Ted Nugent Says Being Called N-Word Was the ‘Greatest Compliment’
The story goes back to the very early days of his career, when Nugent and his band won a contest to open for the Supremes.
“I was a kid. Had no idea about the world of professionalism or music," the rocker recalled. "But we were so dedicated to play like the Funk Brothers. Like Chuck Berry, Bo Diddley, Little Richard. The authenticity of that black dynamic and emotion and defiance and celebration of ‘free, free at last.’”
The aforementioned Funk Brothers were a group of session musicians who played on many of the most famous Motown releases of the '60s and '70s. The band was on site the night Nugent opened for the Supremes and caught the future Motor City Madman during soundcheck.
“They’re watching us, kind of snickering. And the biggest, baddest, blackest Funk Brother of all stood up and started moseying over towards us,” Nugent remembered. “So we’re putting our guitars away, the Funk Brother, big ol’ black dude comes up, puts his hand on my shoulder and goes, ‘That was great stuff, boys. You keep playing guitar like that, you’re gonna be a n----- when you grow up.'”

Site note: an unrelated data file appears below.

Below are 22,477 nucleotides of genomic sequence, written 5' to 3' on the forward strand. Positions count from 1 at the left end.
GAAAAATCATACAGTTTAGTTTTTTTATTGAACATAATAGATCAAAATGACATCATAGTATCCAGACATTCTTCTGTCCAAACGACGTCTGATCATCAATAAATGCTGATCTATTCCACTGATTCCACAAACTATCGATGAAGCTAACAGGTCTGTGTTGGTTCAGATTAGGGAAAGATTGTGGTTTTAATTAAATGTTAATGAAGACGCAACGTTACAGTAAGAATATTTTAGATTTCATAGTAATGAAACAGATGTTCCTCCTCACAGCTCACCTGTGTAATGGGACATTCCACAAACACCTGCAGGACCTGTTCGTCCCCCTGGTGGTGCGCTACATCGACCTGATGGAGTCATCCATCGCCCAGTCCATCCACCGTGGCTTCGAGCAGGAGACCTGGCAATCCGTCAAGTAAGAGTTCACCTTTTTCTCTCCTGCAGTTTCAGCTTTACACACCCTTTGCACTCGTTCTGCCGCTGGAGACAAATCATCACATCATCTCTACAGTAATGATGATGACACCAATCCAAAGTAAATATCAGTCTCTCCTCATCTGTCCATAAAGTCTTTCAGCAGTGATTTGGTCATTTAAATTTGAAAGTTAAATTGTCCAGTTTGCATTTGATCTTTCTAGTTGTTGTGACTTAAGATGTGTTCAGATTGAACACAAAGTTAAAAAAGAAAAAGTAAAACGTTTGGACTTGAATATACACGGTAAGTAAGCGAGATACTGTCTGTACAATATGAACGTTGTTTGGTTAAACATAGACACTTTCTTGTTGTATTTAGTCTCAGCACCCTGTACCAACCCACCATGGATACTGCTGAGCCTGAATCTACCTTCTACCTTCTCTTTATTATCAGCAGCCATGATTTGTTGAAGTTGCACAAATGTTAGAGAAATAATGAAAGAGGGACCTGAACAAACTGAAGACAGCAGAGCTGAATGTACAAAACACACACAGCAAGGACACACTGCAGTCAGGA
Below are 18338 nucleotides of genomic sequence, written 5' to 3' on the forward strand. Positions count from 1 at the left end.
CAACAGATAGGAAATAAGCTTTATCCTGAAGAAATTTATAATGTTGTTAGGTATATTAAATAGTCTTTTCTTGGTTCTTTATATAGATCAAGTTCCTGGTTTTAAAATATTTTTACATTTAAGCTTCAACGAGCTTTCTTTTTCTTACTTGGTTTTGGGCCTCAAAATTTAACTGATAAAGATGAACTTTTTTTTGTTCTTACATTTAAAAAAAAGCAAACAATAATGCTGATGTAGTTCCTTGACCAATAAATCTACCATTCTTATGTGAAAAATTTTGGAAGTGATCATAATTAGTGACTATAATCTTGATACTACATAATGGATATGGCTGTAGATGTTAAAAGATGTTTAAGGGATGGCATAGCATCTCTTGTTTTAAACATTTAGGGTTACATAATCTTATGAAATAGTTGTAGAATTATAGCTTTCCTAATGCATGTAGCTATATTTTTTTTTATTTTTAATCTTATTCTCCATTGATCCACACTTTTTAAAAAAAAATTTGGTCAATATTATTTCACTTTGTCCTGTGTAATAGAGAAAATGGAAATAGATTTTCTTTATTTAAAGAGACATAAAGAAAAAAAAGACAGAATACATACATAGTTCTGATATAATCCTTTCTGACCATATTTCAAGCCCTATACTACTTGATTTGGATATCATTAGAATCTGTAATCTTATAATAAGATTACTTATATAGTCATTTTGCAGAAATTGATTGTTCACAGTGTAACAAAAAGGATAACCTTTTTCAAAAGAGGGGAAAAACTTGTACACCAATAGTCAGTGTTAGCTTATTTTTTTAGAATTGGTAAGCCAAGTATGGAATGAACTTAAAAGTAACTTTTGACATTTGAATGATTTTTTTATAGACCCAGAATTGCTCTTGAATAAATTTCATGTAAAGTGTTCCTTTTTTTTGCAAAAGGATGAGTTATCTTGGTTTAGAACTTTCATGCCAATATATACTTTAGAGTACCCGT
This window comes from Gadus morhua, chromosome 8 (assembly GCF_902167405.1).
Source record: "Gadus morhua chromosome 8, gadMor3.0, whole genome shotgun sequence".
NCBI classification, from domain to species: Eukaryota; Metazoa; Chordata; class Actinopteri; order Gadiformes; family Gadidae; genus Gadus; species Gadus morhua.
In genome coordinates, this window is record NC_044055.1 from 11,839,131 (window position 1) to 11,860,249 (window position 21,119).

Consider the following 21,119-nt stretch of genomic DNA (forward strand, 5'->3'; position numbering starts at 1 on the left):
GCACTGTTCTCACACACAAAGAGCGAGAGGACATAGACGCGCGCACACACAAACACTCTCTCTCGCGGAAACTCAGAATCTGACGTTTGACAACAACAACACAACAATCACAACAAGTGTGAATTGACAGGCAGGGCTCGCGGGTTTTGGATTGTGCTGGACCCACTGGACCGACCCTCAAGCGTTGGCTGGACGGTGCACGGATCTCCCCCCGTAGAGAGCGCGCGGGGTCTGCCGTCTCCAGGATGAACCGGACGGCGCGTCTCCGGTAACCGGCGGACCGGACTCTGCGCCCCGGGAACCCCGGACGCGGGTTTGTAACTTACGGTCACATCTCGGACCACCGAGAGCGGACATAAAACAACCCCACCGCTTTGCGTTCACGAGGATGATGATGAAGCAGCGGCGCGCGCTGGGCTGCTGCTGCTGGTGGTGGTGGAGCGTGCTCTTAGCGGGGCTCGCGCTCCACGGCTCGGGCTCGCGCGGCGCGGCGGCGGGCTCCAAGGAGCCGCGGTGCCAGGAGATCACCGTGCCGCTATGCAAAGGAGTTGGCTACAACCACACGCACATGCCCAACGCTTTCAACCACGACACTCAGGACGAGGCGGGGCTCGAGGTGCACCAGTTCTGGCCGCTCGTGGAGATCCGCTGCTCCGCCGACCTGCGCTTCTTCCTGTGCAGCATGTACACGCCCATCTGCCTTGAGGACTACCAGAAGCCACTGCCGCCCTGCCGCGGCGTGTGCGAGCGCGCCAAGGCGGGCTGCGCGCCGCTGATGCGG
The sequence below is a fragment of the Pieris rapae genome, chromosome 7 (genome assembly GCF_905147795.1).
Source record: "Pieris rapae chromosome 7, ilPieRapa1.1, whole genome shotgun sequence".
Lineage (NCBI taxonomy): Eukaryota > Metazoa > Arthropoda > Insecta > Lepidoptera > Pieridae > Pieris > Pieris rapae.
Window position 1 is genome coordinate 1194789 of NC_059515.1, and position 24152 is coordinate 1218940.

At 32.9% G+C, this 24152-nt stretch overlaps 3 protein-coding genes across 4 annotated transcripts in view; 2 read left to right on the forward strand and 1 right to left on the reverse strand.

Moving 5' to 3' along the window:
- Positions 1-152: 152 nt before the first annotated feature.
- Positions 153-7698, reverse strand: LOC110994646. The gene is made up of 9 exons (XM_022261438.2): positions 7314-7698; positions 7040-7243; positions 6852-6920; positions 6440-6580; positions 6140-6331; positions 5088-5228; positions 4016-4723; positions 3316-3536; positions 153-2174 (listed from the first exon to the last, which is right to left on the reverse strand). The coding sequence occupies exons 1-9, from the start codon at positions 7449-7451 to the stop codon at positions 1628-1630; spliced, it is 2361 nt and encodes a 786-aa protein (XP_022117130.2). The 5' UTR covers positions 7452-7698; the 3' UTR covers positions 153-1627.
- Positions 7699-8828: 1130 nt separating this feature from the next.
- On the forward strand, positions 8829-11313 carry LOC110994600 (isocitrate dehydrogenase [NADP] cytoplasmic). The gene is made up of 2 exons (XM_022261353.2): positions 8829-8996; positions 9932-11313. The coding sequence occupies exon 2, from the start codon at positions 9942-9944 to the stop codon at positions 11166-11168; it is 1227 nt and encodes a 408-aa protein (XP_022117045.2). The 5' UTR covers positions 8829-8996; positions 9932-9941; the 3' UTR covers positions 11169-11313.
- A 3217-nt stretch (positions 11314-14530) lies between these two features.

Nugent called it “the greatest compliment in the world,” explaining that the term was meant in a positive way. “That word was perfect expression that we had soul. Perfect expression that a bunch of little white whipper-snappers at least put everything we had into being tight like the Funk Brothers, like James Brown.”
“To this day I use it as a badge of honor,” Nugent admitted, adding that he still uses the phrase before a performance. “Every night before we go on stage, we put our firsts together and push with everything we have… and we go ‘Nig-up! Nig-up! James Brown! Wilson Picket! Motown! Funk Brothers! Funk Brothers! Funk Brothers! And then we hit the stage, and there’s not a Caucasian to be found.”
Despite Nugent’s declared reverence for Black artists, the rocker has been accused of racism on several occasions. Venues cited a “history of racist and hate-filled remarks" upon canceling a handful of his concerts in 2014. More recently, the rocker claims to have lost a sponsor of his Spirit of the Wild television show due to past accusations of racism.
"Everybody who pays attention — not the ones who call me a racist, but the people who are actually honest and pay attention know that I have paid homage and reverence to the black heroes of music all my life, which means I'm the anti-racist,” Nugent insisted in the Facebook video. “So if you find somebody who calls Ted Nugent a racist, you are looking at a subhuman piece of shit who lives a lie."